Along with bat and glove, Kolten Wong uses his voice to make impact

  • Milwaukee Brewers’ Kolten Wong gestures to the dugout after hitting a single during the seventh inning of a baseball game against the San Diego Padres, Monday, May 24, 2021, in Milwaukee. (AP Photo/Aaron Gash)

Gold Glove second baseman.

Spark plug at the top of the lineup.


Spreader of tolerance.

Kolten Wong is trying to fill all three roles these days for the Milwaukee Brewers, and not necessarily in that order.

Hilo’s Wong exhorted the virtues of acceptance and harmony over the weekend as one of MLB Network’s guests as it celebrated Asian American and Pacific Islander Heritage Month. Above all, he preached a singular message: “Make it a cool thing to love everybody.”

Amid an alarming spike in hate crimes against members of Asian American community on the mainland, Wong said he and teammates Keston Hiura, who has a Chinese mother and a Japanese father, and Christian Yelich, who has Japanese heritage, have had conversations about how they can impact people.

“It’s a time in the world where it’s not good,” Wong said. “Hopefully, we can continue to bring light to the situation, to show people that love is love, hate is hate. Let’s be on one side and love each other.”

Appearing on an MLB Radio roundtable along with fellow Hawaii major leaguers Kurt Suzuki (Maui) and Isiah Kiner-Falefa (Oahu), Wong said he didn’t necessarily have a favorite major leaguer growing up with whom he could relate. At least not one whom looked like he did.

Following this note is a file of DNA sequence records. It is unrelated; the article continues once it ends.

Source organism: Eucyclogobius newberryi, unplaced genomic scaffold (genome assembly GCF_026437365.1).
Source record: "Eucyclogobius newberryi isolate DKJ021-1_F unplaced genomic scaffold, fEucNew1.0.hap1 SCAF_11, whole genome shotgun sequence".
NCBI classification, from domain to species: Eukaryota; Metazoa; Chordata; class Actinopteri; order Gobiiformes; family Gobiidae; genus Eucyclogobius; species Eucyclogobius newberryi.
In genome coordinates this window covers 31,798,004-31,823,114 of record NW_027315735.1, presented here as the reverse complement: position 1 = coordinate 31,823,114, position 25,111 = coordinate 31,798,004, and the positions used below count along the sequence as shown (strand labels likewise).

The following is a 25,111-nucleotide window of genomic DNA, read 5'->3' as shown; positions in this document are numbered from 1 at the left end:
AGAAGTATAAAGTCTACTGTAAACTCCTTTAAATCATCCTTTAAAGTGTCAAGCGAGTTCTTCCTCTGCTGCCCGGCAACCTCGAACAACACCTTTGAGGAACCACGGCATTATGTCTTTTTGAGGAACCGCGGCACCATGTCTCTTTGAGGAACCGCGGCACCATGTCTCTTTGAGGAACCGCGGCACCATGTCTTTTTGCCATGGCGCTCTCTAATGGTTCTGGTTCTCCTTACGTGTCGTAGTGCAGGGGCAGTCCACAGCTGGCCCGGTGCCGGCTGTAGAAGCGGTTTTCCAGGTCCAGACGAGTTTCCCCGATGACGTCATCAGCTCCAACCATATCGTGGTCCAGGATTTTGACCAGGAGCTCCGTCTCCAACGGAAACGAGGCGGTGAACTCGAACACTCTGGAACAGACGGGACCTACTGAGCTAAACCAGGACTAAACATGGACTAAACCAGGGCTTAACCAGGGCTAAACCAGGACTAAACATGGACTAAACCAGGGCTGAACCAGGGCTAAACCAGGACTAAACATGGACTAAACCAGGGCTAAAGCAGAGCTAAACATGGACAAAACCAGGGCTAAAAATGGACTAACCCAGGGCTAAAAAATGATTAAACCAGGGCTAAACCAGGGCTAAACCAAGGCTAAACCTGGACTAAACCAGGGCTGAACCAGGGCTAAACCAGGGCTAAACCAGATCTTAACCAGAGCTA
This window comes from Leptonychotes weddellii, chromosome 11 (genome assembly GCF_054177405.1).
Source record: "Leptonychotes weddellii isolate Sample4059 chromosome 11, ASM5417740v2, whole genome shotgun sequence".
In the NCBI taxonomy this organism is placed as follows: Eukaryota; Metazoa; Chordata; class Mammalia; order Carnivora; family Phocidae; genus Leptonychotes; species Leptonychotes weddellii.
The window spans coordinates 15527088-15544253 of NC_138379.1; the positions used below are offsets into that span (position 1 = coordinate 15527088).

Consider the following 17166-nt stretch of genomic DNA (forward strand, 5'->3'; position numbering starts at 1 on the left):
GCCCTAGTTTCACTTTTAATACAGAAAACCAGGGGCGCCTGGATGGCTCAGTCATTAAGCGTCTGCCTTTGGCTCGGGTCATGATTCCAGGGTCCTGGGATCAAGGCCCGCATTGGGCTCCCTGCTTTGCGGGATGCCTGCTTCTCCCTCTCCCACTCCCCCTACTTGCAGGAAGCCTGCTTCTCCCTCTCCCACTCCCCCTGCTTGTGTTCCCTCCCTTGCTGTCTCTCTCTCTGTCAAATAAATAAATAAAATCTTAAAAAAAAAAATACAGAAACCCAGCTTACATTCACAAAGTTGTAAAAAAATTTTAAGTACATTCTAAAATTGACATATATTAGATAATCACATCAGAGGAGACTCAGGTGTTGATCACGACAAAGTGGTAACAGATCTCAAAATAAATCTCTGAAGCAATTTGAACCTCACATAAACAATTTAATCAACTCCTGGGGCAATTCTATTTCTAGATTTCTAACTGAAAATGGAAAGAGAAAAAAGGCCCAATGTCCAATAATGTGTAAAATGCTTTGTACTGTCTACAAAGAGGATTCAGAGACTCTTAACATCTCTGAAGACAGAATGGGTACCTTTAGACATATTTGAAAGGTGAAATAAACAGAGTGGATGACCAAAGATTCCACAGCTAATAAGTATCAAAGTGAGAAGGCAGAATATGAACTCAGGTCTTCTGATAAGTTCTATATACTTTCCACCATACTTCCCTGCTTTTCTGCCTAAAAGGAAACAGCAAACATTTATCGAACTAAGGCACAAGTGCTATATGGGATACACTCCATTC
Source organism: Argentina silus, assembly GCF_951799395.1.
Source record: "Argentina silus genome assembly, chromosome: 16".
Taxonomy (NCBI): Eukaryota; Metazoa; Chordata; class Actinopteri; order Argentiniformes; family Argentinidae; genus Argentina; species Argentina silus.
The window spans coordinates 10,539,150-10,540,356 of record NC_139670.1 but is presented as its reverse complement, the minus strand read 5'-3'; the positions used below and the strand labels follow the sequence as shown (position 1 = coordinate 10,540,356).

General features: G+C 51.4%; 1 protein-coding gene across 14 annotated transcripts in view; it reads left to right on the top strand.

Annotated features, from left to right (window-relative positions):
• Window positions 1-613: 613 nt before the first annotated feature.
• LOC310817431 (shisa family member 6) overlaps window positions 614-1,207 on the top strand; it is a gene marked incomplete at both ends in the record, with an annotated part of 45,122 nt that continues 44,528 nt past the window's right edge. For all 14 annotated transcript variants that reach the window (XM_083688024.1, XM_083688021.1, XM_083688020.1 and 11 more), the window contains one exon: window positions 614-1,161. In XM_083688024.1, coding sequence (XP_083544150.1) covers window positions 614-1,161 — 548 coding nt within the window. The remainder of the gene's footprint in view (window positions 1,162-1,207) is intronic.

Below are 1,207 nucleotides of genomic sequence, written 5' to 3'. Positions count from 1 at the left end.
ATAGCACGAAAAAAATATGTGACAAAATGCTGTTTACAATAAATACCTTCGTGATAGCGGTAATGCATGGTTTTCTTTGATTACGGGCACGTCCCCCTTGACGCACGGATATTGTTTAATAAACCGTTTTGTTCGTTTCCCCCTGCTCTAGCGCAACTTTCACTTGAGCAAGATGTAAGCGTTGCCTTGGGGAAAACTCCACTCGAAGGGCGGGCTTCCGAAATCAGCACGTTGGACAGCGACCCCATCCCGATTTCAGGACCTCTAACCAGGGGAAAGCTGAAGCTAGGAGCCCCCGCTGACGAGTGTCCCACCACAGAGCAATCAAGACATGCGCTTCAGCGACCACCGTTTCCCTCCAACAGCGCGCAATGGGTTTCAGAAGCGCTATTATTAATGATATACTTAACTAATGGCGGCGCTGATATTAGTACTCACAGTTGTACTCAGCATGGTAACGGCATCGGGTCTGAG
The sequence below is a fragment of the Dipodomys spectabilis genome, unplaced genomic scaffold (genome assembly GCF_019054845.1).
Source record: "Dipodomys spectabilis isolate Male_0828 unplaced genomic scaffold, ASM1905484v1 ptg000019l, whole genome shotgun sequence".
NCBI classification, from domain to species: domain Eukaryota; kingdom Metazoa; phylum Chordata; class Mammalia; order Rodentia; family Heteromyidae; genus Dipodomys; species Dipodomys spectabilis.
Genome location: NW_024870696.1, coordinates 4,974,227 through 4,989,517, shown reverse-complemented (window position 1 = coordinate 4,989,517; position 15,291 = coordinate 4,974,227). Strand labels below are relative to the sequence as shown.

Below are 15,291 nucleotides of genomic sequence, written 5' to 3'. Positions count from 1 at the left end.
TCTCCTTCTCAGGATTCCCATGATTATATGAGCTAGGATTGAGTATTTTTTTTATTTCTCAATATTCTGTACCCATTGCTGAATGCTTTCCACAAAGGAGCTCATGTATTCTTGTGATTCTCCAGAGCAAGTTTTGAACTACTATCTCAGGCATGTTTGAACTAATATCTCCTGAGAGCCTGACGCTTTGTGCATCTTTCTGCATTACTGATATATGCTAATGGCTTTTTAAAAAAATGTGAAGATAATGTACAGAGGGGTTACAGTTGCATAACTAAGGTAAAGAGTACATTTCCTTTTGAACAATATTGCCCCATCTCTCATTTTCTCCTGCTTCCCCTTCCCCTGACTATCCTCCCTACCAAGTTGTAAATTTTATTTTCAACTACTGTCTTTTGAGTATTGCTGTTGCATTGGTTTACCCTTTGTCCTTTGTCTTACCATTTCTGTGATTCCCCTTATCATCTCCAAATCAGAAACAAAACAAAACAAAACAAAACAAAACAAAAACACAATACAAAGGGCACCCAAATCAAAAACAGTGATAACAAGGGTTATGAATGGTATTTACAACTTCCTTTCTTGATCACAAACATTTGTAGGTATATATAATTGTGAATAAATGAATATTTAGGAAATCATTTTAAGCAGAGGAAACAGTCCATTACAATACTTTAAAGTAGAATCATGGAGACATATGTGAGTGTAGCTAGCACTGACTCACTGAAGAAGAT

“It was like, ‘I hope I can be like that guy, I’m going to kind of mimic what he does, and we’ll see what happens,” ’ he said.

What happened, of course, is this: during a standout career at Kamehameha, the University of Hawaii and eight-plus seasons with the Cardinals and Brewers, the 5-foot-7 Wong has transformed himself into the model player that every youngster in Hawaii can realistically try and emulate.

That’s not a responsibility that he takes lightly.

“Growing up through the ranks, I wanted to be an example of what kids in Hawaii or Asian American kids can look up to and be like, ‘Look at that guy, he’s got nothing more than I do, but he’s doing it.” ‘ he said. “That’s kind of been the thing that keeps me going every single day and that’s constantly driving me to be the best that I can be.

“I’m setting an example that you don’t need to be the biggest or the fastest or the strongest, you just have to have the will.”

Above strength, size or speed, Wong extolled two intangibles.

“We just have that grit, that way of playing, because when you play in the islands, man, that’s all you can bring,” he said. “That grit, that confidence.”

Wong’s skills at the plate can be traced back to his father, Kaha, a renowned local hitting coach. Kolten told MLB Network that he learned valuable life lessons at a young age from his late mother, Keala.

Sometimes they came the hard way.

“My mom was always about respect,” he said. “I grew up in an old school family home, and if you didn’t have respect, you kind of got the back hand, and mom wasn’t afraid to give me one.

“It was about respecting mom, respecting elders and doing things the right way, to bring pride to your name. She made sure I had that no matter how big I was getting. It was always about being respectful.”


Wong’s wife, Alyssa, tweeted a link to MLB Network’s interview, writing: “Love my Hawaiian Chinese Portuguese Filipino husband.”

To watch Wong’s interview, visit

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